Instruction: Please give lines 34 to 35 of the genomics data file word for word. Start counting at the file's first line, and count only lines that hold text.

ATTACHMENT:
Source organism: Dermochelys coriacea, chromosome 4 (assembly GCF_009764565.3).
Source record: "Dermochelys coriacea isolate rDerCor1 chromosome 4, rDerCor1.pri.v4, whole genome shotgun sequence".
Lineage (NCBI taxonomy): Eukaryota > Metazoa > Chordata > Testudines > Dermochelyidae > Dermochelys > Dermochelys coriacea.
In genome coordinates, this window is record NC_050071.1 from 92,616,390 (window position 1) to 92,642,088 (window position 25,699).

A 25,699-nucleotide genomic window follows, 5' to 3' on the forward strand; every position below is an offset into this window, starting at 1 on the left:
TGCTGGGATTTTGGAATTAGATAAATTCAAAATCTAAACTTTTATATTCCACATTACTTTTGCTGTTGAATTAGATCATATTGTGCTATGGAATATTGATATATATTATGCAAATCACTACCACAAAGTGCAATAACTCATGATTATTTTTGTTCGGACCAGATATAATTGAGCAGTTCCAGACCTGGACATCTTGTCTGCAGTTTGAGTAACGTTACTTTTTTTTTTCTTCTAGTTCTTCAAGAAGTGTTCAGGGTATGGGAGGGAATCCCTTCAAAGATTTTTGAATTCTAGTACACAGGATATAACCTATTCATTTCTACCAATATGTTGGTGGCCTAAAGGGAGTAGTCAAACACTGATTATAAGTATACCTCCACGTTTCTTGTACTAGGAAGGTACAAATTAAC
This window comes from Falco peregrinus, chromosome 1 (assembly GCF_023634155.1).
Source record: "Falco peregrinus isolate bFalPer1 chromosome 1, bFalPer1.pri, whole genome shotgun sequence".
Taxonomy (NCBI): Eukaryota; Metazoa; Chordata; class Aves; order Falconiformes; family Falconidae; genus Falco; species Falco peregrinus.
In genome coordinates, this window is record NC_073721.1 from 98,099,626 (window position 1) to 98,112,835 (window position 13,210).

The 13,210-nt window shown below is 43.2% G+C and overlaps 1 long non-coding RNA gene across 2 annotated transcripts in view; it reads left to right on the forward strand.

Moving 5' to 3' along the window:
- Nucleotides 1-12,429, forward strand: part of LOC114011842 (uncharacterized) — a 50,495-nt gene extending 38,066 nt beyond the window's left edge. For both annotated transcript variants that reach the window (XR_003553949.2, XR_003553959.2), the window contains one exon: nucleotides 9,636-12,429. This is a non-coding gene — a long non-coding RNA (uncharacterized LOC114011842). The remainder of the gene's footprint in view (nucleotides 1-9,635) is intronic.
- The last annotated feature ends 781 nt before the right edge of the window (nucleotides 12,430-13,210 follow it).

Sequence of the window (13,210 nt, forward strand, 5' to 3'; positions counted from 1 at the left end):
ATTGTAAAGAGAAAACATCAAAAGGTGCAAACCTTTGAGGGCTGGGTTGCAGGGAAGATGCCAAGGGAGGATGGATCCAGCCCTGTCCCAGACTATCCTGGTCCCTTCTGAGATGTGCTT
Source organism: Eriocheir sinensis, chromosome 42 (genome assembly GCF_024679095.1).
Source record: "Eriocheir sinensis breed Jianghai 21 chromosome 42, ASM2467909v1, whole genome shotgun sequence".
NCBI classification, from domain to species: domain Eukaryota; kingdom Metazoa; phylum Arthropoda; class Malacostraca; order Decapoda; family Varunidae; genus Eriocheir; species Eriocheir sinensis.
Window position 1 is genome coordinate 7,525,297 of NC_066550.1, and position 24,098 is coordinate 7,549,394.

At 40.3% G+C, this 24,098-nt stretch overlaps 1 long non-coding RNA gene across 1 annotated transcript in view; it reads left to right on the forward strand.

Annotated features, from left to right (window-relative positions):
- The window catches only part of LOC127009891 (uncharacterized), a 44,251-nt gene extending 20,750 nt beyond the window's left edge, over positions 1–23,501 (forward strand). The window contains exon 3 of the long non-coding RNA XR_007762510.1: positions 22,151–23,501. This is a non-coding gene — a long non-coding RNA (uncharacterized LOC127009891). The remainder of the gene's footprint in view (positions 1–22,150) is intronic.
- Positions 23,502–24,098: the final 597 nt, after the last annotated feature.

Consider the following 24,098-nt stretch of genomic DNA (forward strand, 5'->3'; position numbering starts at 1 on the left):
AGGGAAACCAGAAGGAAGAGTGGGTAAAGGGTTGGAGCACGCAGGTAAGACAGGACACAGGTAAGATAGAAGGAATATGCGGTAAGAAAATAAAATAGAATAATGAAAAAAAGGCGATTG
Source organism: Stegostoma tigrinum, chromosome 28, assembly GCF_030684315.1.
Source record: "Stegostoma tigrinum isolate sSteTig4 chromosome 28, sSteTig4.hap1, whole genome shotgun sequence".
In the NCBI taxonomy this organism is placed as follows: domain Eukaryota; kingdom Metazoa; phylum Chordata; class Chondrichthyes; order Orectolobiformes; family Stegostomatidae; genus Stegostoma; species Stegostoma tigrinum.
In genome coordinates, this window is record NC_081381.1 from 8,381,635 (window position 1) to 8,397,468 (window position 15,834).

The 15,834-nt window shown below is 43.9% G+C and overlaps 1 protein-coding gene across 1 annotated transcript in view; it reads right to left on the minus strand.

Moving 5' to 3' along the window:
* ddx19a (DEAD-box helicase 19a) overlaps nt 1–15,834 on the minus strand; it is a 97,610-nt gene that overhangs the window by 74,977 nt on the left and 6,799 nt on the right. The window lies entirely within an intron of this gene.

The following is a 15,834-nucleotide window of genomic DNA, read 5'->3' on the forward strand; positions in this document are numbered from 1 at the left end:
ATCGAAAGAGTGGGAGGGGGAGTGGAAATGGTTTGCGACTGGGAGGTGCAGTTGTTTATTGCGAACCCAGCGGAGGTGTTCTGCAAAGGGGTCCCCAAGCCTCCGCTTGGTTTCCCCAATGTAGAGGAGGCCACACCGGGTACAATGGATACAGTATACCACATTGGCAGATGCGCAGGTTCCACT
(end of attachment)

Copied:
The following is a 15,834-nucleotide window of genomic DNA, read 5'->3' on the forward strand; positions in this document are numbered from 1 at the left end:
ATCGAAAGAGTGGGAGGGGGAGTGGAAATGGTTTGCGACTGGGAGGTGCAGTTGTTTATTGCGAACCCAGCGGAGGTGTTCTGCAAAGGGGTCCCCAAGCCTCCGCTTGGTTTCCCCAATGTAGAGGAGGCCACACCGGGTACAATGGATACAGTATACCACATTGGCAGATGCGCAGGTTCCACT